SEO has evolved to the point where every team member must know how to implement it effectively and successfully.  The days are gone when you could just hand it off to the “SEO team,” and they would handle it.

From its initial conception and development to production and launch, a full SEO strategy should be understood and implemented by everyone involved in the development of the website — marketers, product managers, and QA teams.

Web developers play a particularly special role in SEO implementation. They’re in a unique position — right there working with the codebase — to influence not only the technical side of optimization but also on-page SEO.

Let’s take a look at where and how web developers can insert themselves into the SEO ecosystem.

What part of SEO are Web Developers Involved in?

Before things get too complicated, let’s first talk about what SEO actually is. SEO stands for Search Engine Optimization, and literally refers to the process of optimizing all the elements of your website to make it easy for users to find your site on major search engines.

The concept of SEO covers a wide range of components that relate to how a website is built. In general, these various components can be grouped into several main categories or “types” of SEO:

  • On-page
  • Off-page

On-page SEO

On-page SEO involves all of the content on your site and how it’s organized. Great content organized for human readability gives search engine crawlers a reason to rank you higher on the SERP (Search Engine Results Page).

Meta information, titles, keyword density, and headings are just some of the pieces of a complete, effective, and successful SEO strategy. SEO experts analyze these elements and come up with an action plan that web developers can then implement.

If an SEO team’s audit finds problems with a site’s on-page SEO — incorrect, inaccurate, or missing page elements — your site will miss crucial opportunities to rank high.

Off-page SEO

Off-page SEO has to do largely with building backlinks. Search engines use backlinks to establish a site’s authority — inbound links leading to your site show a search engine that your content is worth mentioning. Whereas with on-page SEO, development teams are actively involved, with off-page they are not.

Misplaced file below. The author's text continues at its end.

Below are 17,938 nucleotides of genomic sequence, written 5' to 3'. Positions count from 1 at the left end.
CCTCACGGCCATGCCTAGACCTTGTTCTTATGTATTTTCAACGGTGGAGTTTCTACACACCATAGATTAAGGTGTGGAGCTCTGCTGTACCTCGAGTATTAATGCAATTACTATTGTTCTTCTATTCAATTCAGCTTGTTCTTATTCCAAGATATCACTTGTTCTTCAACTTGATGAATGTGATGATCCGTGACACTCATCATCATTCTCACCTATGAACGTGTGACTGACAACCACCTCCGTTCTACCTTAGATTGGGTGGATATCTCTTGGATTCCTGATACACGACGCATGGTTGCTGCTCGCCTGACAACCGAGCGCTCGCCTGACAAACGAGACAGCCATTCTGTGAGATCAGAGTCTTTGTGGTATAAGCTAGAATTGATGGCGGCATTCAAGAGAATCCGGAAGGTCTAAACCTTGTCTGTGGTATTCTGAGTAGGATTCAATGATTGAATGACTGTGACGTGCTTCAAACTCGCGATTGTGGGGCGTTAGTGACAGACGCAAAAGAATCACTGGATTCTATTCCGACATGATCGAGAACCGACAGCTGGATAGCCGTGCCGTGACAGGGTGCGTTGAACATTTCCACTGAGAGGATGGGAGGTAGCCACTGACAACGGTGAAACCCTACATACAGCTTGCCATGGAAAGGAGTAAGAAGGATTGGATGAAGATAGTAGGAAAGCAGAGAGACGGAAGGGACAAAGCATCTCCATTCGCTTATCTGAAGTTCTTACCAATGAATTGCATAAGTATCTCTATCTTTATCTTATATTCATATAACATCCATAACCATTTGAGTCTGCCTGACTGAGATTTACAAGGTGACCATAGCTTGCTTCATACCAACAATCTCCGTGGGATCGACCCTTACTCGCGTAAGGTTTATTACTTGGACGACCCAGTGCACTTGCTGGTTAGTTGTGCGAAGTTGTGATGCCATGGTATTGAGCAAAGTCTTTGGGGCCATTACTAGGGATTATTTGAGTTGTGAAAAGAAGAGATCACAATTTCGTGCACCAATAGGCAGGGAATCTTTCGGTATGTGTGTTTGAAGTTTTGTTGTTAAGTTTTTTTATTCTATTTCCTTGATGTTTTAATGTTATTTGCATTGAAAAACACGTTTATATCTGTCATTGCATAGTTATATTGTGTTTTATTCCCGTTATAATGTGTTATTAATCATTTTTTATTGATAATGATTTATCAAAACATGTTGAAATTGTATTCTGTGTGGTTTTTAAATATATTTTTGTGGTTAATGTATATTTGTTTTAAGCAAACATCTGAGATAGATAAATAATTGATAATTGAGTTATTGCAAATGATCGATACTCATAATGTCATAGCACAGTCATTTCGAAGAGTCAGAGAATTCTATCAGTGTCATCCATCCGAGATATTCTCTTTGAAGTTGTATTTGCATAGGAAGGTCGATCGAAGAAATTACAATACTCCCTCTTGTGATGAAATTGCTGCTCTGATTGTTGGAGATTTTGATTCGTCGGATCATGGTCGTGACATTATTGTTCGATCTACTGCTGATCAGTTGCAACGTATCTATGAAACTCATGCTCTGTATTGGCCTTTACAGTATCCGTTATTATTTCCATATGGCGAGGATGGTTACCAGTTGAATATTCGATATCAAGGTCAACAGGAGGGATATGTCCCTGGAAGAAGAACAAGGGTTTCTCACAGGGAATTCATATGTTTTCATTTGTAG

How Should Developers Consider SEO During the Web Development Pipeline?

In order to give users the best possible search results, search engines scan and catalogue almost all of the content on the internet in a three-step process:

Crawling phase

Starting in the crawling phase from the first page it finds on the site, the crawler scans the document at a surface level. It then moves on to any other links on the page. However, all of this crawling comes at a cost. Specifically, in Google Search Engine, ‘crawl budgets’ are used to tell Googlebot how often to request content from your servers. If your site is responding slowly, it may not get crawled thoroughly. With that said, most developers don’t need to worry about crawl budgets unless their site has more than a few thousand URLs, or auto-generates pages based on URL parameters. 

Rendering phase

In the rendering phase, search engines use WRS (Web Rendering Service) technology to execute and render the embedded content. This allows them to assess the data inside your site’s videos, images, and other embedded media.

Indexing phase

Lastly, during the indexing phase, search engines create a modified copy of your website and catalogue it into their databases. Doing so allows search engines to optimize search times and deliver search results quickly.

What Role do Web Developers Play?

Web Developers who are familiar with each part of the pipeline can make critical decisions about the technology stack their clients need. For example, libraries like ReactJS are difficult for search engines to crawl, render, and index. Pages that can’t be crawled don’t show up in SERPs.

Why do Web Developers Need to Know About Crawling and Rendering Specifically?